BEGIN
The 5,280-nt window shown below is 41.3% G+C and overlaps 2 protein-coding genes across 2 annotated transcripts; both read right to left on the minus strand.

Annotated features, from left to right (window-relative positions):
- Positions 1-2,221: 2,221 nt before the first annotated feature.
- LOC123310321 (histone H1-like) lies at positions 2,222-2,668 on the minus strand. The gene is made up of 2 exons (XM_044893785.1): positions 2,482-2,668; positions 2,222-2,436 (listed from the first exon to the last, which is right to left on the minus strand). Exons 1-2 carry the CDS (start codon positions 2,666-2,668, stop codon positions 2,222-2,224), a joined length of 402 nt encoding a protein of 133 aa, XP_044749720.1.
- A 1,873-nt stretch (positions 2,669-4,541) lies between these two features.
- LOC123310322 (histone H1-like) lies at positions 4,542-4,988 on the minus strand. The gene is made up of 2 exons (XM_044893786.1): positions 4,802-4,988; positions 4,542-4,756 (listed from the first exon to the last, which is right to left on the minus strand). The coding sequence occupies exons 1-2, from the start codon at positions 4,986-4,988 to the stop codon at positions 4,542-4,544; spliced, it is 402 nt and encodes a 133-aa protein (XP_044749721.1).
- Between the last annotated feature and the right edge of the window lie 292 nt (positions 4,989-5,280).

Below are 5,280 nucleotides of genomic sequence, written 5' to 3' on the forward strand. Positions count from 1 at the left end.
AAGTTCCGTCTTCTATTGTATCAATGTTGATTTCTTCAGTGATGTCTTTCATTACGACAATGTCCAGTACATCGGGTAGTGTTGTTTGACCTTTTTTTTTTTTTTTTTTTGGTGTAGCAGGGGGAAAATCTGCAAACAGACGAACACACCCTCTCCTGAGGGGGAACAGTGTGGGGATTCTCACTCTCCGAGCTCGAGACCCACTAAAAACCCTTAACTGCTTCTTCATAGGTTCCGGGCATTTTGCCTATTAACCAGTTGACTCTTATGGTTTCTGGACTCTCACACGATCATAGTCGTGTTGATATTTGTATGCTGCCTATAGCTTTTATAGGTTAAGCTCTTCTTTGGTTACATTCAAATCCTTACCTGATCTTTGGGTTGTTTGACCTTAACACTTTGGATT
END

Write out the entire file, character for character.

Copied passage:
The 5,280-nt window shown below is 41.3% G+C and overlaps 2 protein-coding genes across 2 annotated transcripts; both read right to left on the minus strand.

Annotated features, from left to right (window-relative positions):
- Positions 1-2,221: 2,221 nt before the first annotated feature.
- LOC123310321 (histone H1-like) lies at positions 2,222-2,668 on the minus strand. The gene is made up of 2 exons (XM_044893785.1): positions 2,482-2,668; positions 2,222-2,436 (listed from the first exon to the last, which is right to left on the minus strand). Exons 1-2 carry the CDS (start codon positions 2,666-2,668, stop codon positions 2,222-2,224), a joined length of 402 nt encoding a protein of 133 aa, XP_044749720.1.
- A 1,873-nt stretch (positions 2,669-4,541) lies between these two features.
- LOC123310322 (histone H1-like) lies at positions 4,542-4,988 on the minus strand. The gene is made up of 2 exons (XM_044893786.1): positions 4,802-4,988; positions 4,542-4,756 (listed from the first exon to the last, which is right to left on the minus strand). The coding sequence occupies exons 1-2, from the start codon at positions 4,986-4,988 to the stop codon at positions 4,542-4,544; spliced, it is 402 nt and encodes a 133-aa protein (XP_044749721.1).
- Between the last annotated feature and the right edge of the window lie 292 nt (positions 4,989-5,280).

Below are 5,280 nucleotides of genomic sequence, written 5' to 3' on the forward strand. Positions count from 1 at the left end.
AAGTTCCGTCTTCTATTGTATCAATGTTGATTTCTTCAGTGATGTCTTTCATTACGACAATGTCCAGTACATCGGGTAGTGTTGTTTGACCTTTTTTTTTTTTTTTTTTTGGTGTAGCAGGGGGAAAATCTGCAAACAGACGAACACACCCTCTCCTGAGGGGGAACAGTGTGGGGATTCTCACTCTCCGAGCTCGAGACCCACTAAAAACCCTTAACTGCTTCTTCATAGGTTCCGGGCATTTTGCCTATTAACCAGTTGACTCTTATGGTTTCTGGACTCTCACACGATCATAGTCGTGTTGATATTTGTATGCTGCCTATAGCTTTTATAGGTTAAGCTCTTCTTTGGTTACATTCAAATCCTTACCTGATCTTTGGGTTGTTTGACCTTAACACTTTGGATT